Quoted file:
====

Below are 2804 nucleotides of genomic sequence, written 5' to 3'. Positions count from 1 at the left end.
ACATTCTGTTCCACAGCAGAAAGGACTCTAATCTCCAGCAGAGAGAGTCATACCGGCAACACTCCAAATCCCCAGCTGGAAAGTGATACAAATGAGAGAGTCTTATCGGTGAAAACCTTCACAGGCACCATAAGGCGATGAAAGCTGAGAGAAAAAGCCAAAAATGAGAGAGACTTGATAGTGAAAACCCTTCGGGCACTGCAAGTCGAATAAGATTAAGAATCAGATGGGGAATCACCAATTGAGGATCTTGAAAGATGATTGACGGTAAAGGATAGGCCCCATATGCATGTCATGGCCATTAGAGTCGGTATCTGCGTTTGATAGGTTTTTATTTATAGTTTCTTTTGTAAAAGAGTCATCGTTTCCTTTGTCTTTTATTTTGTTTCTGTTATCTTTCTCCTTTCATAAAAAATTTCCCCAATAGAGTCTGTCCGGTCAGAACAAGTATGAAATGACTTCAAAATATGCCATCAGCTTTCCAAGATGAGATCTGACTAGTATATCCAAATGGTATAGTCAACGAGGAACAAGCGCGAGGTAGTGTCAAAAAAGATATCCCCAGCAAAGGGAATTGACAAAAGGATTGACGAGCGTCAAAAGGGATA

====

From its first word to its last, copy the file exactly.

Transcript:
Below are 2804 nucleotides of genomic sequence, written 5' to 3'. Positions count from 1 at the left end.
ACATTCTGTTCCACAGCAGAAAGGACTCTAATCTCCAGCAGAGAGAGTCATACCGGCAACACTCCAAATCCCCAGCTGGAAAGTGATACAAATGAGAGAGTCTTATCGGTGAAAACCTTCACAGGCACCATAAGGCGATGAAAGCTGAGAGAAAAAGCCAAAAATGAGAGAGACTTGATAGTGAAAACCCTTCGGGCACTGCAAGTCGAATAAGATTAAGAATCAGATGGGGAATCACCAATTGAGGATCTTGAAAGATGATTGACGGTAAAGGATAGGCCCCATATGCATGTCATGGCCATTAGAGTCGGTATCTGCGTTTGATAGGTTTTTATTTATAGTTTCTTTTGTAAAAGAGTCATCGTTTCCTTTGTCTTTTATTTTGTTTCTGTTATCTTTCTCCTTTCATAAAAAATTTCCCCAATAGAGTCTGTCCGGTCAGAACAAGTATGAAATGACTTCAAAATATGCCATCAGCTTTCCAAGATGAGATCTGACTAGTATATCCAAATGGTATAGTCAACGAGGAACAAGCGCGAGGTAGTGTCAAAAAAGATATCCCCAGCAAAGGGAATTGACAAAAGGATTGACGAGCGTCAAAAGGGATA